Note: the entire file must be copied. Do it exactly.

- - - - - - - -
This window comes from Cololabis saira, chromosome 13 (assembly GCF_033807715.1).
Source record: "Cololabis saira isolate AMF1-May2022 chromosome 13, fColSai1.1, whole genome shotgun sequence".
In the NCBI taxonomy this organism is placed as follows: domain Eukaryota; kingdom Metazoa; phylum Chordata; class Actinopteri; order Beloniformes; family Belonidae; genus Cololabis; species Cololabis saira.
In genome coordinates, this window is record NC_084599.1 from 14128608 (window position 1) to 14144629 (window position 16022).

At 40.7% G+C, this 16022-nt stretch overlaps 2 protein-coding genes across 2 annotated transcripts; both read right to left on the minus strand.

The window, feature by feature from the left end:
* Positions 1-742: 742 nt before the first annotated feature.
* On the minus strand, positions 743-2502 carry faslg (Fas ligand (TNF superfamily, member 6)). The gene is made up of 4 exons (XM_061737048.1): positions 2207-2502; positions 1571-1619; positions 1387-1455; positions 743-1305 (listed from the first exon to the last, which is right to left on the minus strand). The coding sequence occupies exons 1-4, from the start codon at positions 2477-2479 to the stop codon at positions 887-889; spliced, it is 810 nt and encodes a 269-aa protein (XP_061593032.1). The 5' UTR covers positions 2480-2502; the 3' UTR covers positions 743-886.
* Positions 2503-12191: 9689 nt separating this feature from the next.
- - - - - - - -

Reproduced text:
This window comes from Cololabis saira, chromosome 13 (assembly GCF_033807715.1).
Source record: "Cololabis saira isolate AMF1-May2022 chromosome 13, fColSai1.1, whole genome shotgun sequence".
In the NCBI taxonomy this organism is placed as follows: domain Eukaryota; kingdom Metazoa; phylum Chordata; class Actinopteri; order Beloniformes; family Belonidae; genus Cololabis; species Cololabis saira.
In genome coordinates, this window is record NC_084599.1 from 14128608 (window position 1) to 14144629 (window position 16022).

At 40.7% G+C, this 16022-nt stretch overlaps 2 protein-coding genes across 2 annotated transcripts; both read right to left on the minus strand.

The window, feature by feature from the left end:
* Positions 1-742: 742 nt before the first annotated feature.
* On the minus strand, positions 743-2502 carry faslg (Fas ligand (TNF superfamily, member 6)). The gene is made up of 4 exons (XM_061737048.1): positions 2207-2502; positions 1571-1619; positions 1387-1455; positions 743-1305 (listed from the first exon to the last, which is right to left on the minus strand). The coding sequence occupies exons 1-4, from the start codon at positions 2477-2479 to the stop codon at positions 887-889; spliced, it is 810 nt and encodes a 269-aa protein (XP_061593032.1). The 5' UTR covers positions 2480-2502; the 3' UTR covers positions 743-886.
* Positions 2503-12191: 9689 nt separating this feature from the next.